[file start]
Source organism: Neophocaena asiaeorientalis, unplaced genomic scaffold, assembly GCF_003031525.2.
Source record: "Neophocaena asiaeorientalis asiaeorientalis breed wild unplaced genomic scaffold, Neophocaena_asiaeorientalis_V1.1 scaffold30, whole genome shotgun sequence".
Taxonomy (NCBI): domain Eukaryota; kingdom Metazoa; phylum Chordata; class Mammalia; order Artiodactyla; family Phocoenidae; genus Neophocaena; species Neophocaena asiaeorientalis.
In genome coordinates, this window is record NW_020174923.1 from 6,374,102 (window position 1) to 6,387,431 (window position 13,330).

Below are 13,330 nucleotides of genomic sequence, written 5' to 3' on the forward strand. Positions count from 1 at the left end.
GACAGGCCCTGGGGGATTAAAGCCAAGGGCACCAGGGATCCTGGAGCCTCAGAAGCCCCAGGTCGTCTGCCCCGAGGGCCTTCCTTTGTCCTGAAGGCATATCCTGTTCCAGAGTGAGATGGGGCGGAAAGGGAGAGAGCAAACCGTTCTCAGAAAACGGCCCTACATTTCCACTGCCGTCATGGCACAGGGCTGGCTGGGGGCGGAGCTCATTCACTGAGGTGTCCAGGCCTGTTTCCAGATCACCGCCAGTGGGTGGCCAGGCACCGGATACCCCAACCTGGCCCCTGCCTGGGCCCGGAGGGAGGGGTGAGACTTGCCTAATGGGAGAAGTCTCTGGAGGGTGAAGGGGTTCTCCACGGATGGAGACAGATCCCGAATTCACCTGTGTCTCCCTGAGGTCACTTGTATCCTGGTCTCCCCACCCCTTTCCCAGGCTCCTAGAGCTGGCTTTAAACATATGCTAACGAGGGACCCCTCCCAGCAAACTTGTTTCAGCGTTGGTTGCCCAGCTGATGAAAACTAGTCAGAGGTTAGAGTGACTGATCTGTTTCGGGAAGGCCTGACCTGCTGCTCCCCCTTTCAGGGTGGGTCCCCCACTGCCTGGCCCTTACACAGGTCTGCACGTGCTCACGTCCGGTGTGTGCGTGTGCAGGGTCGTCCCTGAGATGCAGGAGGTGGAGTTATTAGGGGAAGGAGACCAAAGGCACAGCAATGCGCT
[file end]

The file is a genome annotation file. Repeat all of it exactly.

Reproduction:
Source organism: Neophocaena asiaeorientalis, unplaced genomic scaffold, assembly GCF_003031525.2.
Source record: "Neophocaena asiaeorientalis asiaeorientalis breed wild unplaced genomic scaffold, Neophocaena_asiaeorientalis_V1.1 scaffold30, whole genome shotgun sequence".
Taxonomy (NCBI): domain Eukaryota; kingdom Metazoa; phylum Chordata; class Mammalia; order Artiodactyla; family Phocoenidae; genus Neophocaena; species Neophocaena asiaeorientalis.
In genome coordinates, this window is record NW_020174923.1 from 6,374,102 (window position 1) to 6,387,431 (window position 13,330).

Below are 13,330 nucleotides of genomic sequence, written 5' to 3' on the forward strand. Positions count from 1 at the left end.
GACAGGCCCTGGGGGATTAAAGCCAAGGGCACCAGGGATCCTGGAGCCTCAGAAGCCCCAGGTCGTCTGCCCCGAGGGCCTTCCTTTGTCCTGAAGGCATATCCTGTTCCAGAGTGAGATGGGGCGGAAAGGGAGAGAGCAAACCGTTCTCAGAAAACGGCCCTACATTTCCACTGCCGTCATGGCACAGGGCTGGCTGGGGGCGGAGCTCATTCACTGAGGTGTCCAGGCCTGTTTCCAGATCACCGCCAGTGGGTGGCCAGGCACCGGATACCCCAACCTGGCCCCTGCCTGGGCCCGGAGGGAGGGGTGAGACTTGCCTAATGGGAGAAGTCTCTGGAGGGTGAAGGGGTTCTCCACGGATGGAGACAGATCCCGAATTCACCTGTGTCTCCCTGAGGTCACTTGTATCCTGGTCTCCCCACCCCTTTCCCAGGCTCCTAGAGCTGGCTTTAAACATATGCTAACGAGGGACCCCTCCCAGCAAACTTGTTTCAGCGTTGGTTGCCCAGCTGATGAAAACTAGTCAGAGGTTAGAGTGACTGATCTGTTTCGGGAAGGCCTGACCTGCTGCTCCCCCTTTCAGGGTGGGTCCCCCACTGCCTGGCCCTTACACAGGTCTGCACGTGCTCACGTCCGGTGTGTGCGTGTGCAGGGTCGTCCCTGAGATGCAGGAGGTGGAGTTATTAGGGGAAGGAGACCAAAGGCACAGCAATGCGCT